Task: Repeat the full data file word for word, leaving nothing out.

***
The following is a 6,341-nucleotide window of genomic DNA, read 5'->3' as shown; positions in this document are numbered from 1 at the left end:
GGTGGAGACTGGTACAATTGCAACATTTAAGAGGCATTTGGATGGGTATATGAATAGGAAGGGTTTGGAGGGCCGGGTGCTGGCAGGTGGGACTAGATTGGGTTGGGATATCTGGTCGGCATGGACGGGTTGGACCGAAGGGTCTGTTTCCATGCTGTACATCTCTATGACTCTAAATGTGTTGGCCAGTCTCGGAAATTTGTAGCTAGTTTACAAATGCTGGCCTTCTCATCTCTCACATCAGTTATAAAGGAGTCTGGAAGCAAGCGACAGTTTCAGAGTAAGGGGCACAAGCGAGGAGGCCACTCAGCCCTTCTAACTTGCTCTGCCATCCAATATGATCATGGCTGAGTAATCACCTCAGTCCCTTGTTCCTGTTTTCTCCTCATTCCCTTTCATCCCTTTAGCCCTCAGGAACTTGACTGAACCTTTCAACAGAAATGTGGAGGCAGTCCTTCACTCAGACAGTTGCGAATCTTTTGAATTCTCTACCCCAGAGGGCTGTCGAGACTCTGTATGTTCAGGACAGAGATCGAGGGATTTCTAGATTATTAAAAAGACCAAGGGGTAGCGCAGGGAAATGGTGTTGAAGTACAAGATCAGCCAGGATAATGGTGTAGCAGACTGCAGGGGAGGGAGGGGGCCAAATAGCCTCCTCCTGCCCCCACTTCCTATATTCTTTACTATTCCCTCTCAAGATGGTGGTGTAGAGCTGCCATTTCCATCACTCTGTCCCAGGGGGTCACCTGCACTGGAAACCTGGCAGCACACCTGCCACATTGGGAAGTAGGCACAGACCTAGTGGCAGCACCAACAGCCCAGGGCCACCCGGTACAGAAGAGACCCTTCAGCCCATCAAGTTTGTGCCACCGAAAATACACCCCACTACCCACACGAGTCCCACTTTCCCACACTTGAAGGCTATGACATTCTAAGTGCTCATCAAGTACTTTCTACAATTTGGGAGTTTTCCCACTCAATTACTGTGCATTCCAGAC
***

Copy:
The following is a 6,341-nucleotide window of genomic DNA, read 5'->3' as shown; positions in this document are numbered from 1 at the left end:
GGTGGAGACTGGTACAATTGCAACATTTAAGAGGCATTTGGATGGGTATATGAATAGGAAGGGTTTGGAGGGCCGGGTGCTGGCAGGTGGGACTAGATTGGGTTGGGATATCTGGTCGGCATGGACGGGTTGGACCGAAGGGTCTGTTTCCATGCTGTACATCTCTATGACTCTAAATGTGTTGGCCAGTCTCGGAAATTTGTAGCTAGTTTACAAATGCTGGCCTTCTCATCTCTCACATCAGTTATAAAGGAGTCTGGAAGCAAGCGACAGTTTCAGAGTAAGGGGCACAAGCGAGGAGGCCACTCAGCCCTTCTAACTTGCTCTGCCATCCAATATGATCATGGCTGAGTAATCACCTCAGTCCCTTGTTCCTGTTTTCTCCTCATTCCCTTTCATCCCTTTAGCCCTCAGGAACTTGACTGAACCTTTCAACAGAAATGTGGAGGCAGTCCTTCACTCAGACAGTTGCGAATCTTTTGAATTCTCTACCCCAGAGGGCTGTCGAGACTCTGTATGTTCAGGACAGAGATCGAGGGATTTCTAGATTATTAAAAAGACCAAGGGGTAGCGCAGGGAAATGGTGTTGAAGTACAAGATCAGCCAGGATAATGGTGTAGCAGACTGCAGGGGAGGGAGGGGGCCAAATAGCCTCCTCCTGCCCCCACTTCCTATATTCTTTACTATTCCCTCTCAAGATGGTGGTGTAGAGCTGCCATTTCCATCACTCTGTCCCAGGGGGTCACCTGCACTGGAAACCTGGCAGCACACCTGCCACATTGGGAAGTAGGCACAGACCTAGTGGCAGCACCAACAGCCCAGGGCCACCCGGTACAGAAGAGACCCTTCAGCCCATCAAGTTTGTGCCACCGAAAATACACCCCACTACCCACACGAGTCCCACTTTCCCACACTTGAAGGCTATGACATTCTAAGTGCTCATCAAGTACTTTCTACAATTTGGGAGTTTTCCCACTCAATTACTGTGCATTCCAGAC